How would you describe your writing style?
With whatever I write, my preference is always to keep it fun, light, and friendly. I have a strong dislike of ‘legal-speak’ in business writing and long-winded explanations for things. I find it’s best to let your writing sound natural, as if you’re talking with a friend. If I were to describe my style in one word, it would be ‘playful’.
What are your tips for overcoming writer’s block?
Ah yes, the dreaded writer’s block! It strikes all of us at times, especially when you’ve been contracted to write something for money rather than doing it for personal enjoyment. A lot of my magazine-writing gigs have tight deadlines, so I can’t rely on ‘feeling’ like writing all the time. I just have to knuckle down and do it. It’s amazing how once you get started; the rest flows. Something I often do if I’m feeling stuck is make an outline. Write the intro and write the headings. This gives me a framework and then I fill in the gaps. I also set myself personal challenges with a reward – if I write say 500 words then I get to take a break and have a treat.
Is there something you’ve written that you’re especially proud of?
When you look back at previous writing it’s hard to not think about how you could have improved it. But two projects I’m proud of are my children’s books – Button Thief, which I self-published, and Abigail Knightly, which will be released with RSVP Publishing next month.
Where do you see writing (as a career option) heading in the next 3-5 years?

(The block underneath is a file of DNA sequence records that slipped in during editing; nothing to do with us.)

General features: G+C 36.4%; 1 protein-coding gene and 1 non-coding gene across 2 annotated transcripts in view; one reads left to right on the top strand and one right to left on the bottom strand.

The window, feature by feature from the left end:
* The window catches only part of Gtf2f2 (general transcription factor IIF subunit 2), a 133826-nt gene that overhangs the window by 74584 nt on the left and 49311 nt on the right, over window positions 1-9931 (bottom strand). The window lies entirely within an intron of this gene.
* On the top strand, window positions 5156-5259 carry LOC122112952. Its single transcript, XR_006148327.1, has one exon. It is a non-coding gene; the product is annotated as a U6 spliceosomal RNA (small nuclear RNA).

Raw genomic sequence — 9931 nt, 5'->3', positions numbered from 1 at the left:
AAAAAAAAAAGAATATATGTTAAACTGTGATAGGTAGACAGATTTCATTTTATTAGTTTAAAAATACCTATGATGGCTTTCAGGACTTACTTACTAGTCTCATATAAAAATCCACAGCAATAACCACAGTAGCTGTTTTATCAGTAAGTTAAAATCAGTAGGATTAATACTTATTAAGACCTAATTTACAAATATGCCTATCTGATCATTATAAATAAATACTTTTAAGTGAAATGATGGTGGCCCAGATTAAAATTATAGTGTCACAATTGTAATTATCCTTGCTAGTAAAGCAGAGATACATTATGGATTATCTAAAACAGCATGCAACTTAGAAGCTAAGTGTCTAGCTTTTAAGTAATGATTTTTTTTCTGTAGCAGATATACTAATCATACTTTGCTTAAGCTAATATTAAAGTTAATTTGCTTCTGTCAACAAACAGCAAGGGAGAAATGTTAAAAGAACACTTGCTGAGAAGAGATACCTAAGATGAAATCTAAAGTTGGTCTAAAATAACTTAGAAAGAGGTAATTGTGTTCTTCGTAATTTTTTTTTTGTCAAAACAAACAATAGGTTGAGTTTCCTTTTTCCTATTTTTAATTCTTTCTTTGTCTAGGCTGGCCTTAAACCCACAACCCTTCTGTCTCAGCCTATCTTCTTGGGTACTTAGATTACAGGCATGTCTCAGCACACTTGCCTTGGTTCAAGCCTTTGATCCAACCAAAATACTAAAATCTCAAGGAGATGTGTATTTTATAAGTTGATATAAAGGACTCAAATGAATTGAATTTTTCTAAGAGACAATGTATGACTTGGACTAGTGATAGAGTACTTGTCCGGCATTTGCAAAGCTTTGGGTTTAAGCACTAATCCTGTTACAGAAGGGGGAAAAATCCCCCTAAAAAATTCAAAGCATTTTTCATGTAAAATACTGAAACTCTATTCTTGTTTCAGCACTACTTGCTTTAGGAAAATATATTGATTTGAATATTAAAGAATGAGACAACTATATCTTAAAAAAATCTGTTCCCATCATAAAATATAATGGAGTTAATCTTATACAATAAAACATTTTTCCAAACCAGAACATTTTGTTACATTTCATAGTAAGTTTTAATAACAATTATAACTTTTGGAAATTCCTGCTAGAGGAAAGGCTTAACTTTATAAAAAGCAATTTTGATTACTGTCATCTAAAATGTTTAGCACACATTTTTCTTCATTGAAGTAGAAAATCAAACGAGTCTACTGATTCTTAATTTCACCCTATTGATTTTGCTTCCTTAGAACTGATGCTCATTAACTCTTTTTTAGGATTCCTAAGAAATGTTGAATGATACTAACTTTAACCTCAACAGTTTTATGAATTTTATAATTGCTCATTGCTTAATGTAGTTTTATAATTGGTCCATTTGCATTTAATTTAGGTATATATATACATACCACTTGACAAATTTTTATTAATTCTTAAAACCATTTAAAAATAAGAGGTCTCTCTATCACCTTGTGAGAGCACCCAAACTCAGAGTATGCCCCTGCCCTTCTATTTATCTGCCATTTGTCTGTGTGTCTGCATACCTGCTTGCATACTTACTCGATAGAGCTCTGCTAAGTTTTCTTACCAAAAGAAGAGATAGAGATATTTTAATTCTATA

I see print becoming less and less relevant, with magazines, newspapers, and the publishing industry all focusing on having an engaging online presence. I think the need for skilled web copywriters will continue increasing. Today’s businesses understand the importance of having a website, and these websites all need copy written and kept up to date. I think today’s journalists will need to upskill in SEO (search engine optimisation) in order to write not just for human eyes but also for search engine robots. Writing is an incredibly useful skill; I have a number of friends who run their own successful copywriting businesses and I think there’s plenty of room for more.
What are you reading at the moment?
I just finished reading Every Bastard Says No – the rollicking back-story of Kiwi start-up success 42 Below. It was an early birthday present from my fiancé and I loved it. Now I’ve started reading Altruism by Matthieu Ricard (French translator for the Dalai Lama). It’s a massive book, and very thought-provoking so far – might take me a couple of weeks to get through it!
Latesha is the editor of Arrival magazine and will be talking about writing for travel magazines at Word Cafe. Catch her session on Sunday 16 August 2015, 9.30am-10.30am in the Raglan Town Hall.